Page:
When Racism Anchors Your Health
An exploration of health disparities in America shows that even if you’re a black American in 2018 with a sound bank account, you can’t buy whiteness.
I remember standing next to my mother and my aunt in a drab hospital waiting room in Summit, New Jersey, when the nurse delivered a diagnosis. They’d found a mass in my grandmother’s brain. It was cancerous and aggressive—a glioblastoma, they called it—so they’d have to operate. It was the same type of cancer that John McCain had. My grandmother, however, is not a white man, so her journey would inevitably be a little different.
My grandmother, Louise Kennedy Evans Elder, grew up in the 40s and 50s during Jim Crow in the heat of Spartanburg, South Carolina. She remembers playing with chickens in her backyard as a child. “It was what we used to do for fun,” she tells me. “We were poor, but my parents never let us know we were poor. My mother would make our clothes and my father made sure we never wanted for anything. I wish they pushed education, but my folks weren’t educated people, so they did the best they could with what they had.”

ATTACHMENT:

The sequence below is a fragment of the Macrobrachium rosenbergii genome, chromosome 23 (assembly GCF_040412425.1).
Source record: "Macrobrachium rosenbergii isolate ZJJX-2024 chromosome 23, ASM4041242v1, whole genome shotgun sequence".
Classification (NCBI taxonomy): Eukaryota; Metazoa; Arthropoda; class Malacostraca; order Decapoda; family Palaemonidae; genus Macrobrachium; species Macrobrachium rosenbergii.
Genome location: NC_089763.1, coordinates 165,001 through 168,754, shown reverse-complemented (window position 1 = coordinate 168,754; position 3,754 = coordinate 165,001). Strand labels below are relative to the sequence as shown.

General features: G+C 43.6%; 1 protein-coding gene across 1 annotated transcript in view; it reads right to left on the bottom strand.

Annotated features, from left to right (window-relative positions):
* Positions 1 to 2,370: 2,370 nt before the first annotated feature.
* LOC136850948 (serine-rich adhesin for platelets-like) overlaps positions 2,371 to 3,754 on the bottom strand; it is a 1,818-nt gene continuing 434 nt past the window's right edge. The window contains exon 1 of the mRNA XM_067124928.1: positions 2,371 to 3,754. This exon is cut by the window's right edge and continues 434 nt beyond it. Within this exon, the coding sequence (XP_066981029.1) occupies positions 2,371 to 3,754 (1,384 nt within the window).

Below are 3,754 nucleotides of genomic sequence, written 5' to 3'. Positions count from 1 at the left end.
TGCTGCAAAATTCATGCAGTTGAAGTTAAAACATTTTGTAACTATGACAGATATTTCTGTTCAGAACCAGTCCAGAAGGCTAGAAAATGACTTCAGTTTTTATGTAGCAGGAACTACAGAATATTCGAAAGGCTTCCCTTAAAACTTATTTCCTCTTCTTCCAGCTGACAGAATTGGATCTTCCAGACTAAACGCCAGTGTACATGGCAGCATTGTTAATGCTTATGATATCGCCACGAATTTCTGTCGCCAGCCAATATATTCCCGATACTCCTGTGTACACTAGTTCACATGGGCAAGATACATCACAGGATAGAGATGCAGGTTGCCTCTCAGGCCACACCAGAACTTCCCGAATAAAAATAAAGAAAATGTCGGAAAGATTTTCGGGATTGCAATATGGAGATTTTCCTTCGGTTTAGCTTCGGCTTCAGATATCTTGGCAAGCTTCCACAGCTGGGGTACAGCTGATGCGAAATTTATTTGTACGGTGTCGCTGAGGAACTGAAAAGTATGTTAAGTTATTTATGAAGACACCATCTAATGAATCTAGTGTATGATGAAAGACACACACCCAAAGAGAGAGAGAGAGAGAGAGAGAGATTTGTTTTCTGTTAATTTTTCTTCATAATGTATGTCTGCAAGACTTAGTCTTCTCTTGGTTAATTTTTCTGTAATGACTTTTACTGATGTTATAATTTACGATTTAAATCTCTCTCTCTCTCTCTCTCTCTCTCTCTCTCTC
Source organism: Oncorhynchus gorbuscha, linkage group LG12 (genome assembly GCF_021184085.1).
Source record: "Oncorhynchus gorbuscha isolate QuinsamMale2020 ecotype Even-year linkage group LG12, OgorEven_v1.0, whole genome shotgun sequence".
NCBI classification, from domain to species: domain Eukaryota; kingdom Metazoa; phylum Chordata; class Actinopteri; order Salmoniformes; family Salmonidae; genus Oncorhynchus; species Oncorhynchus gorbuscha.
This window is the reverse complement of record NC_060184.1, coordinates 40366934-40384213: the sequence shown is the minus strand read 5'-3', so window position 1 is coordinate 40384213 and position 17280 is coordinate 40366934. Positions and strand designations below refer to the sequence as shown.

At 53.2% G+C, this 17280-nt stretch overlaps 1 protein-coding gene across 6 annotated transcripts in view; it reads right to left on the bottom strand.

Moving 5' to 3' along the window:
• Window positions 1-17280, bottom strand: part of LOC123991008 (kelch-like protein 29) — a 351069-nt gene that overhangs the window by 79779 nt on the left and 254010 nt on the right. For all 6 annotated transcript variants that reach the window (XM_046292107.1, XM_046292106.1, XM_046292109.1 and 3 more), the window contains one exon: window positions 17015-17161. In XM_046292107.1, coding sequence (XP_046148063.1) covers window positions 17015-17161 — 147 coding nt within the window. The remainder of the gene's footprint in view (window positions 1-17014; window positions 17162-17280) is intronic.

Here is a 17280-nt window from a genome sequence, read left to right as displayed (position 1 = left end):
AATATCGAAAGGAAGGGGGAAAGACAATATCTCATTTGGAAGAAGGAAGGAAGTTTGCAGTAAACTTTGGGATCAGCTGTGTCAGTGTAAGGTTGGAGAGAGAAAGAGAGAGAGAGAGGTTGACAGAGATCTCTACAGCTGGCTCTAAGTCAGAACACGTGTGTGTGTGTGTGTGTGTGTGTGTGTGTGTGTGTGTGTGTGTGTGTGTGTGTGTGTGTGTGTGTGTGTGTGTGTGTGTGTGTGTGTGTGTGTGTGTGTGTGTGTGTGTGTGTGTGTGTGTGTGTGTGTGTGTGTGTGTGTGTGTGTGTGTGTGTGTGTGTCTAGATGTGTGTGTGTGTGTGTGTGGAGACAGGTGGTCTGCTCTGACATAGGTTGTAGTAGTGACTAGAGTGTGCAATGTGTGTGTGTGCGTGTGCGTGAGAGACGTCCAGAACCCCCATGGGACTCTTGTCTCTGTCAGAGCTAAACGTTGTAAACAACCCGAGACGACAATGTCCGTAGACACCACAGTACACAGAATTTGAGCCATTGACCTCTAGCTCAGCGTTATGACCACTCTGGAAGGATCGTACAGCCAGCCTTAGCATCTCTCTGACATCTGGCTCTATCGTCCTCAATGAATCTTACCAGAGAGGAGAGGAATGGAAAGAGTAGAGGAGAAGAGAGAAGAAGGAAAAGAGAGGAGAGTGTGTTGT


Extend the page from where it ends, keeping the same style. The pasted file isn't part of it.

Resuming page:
There were 13 children altogether—she was number 10. When she was a small child, their home caught fire and she lost her younger siblings. From that moment on, she was referred to as the baby. When she was 13, the family moved to New Jersey, and at 15 she was pregnant with my mother, which forced her to hit adulthood before she got to high school. By 16 she was a married housewife, and at 19 she began her career in nursing.
Before the glioblastoma, she’d already beaten cancer in both her lungs and in her breasts—she had her first mastectomy 34 years ago. That day, after the diagnosis, she decided to fight for her life again.
Some would call the cancer streak bad luck, but those of us who understand what it means to be black in America can easily identify it as something more complex. New research and a more conscious exploration of health disparities in this country show us that black Americans have worse health outcomes than white Americans across the board. What’s more—they’ve found that even if you’re black in America with a sound bank account, you can’t buy whiteness.
“Weathering,” a term coined by race disparities scholar Arline Geronimus, is the deterioration of health as a result of the chronic stress of being exposed to systemic racism for your whole life—the product of an accumulation of “lifelong physiological stress-mediated wear and tear,” Geronimus said. As someone who lives it, I can say it’s like a thousand paper cuts to the body and mind, a slow and sometimes subtle degradation.
Even as history books, documentaries, and museum plaques have discussed slavery on a macro level, I and other black writers are often dismissed when we link our current well-being to the trickle-down trauma of that first slave boat hitting the shore of Virginia almost exactly 400 years ago.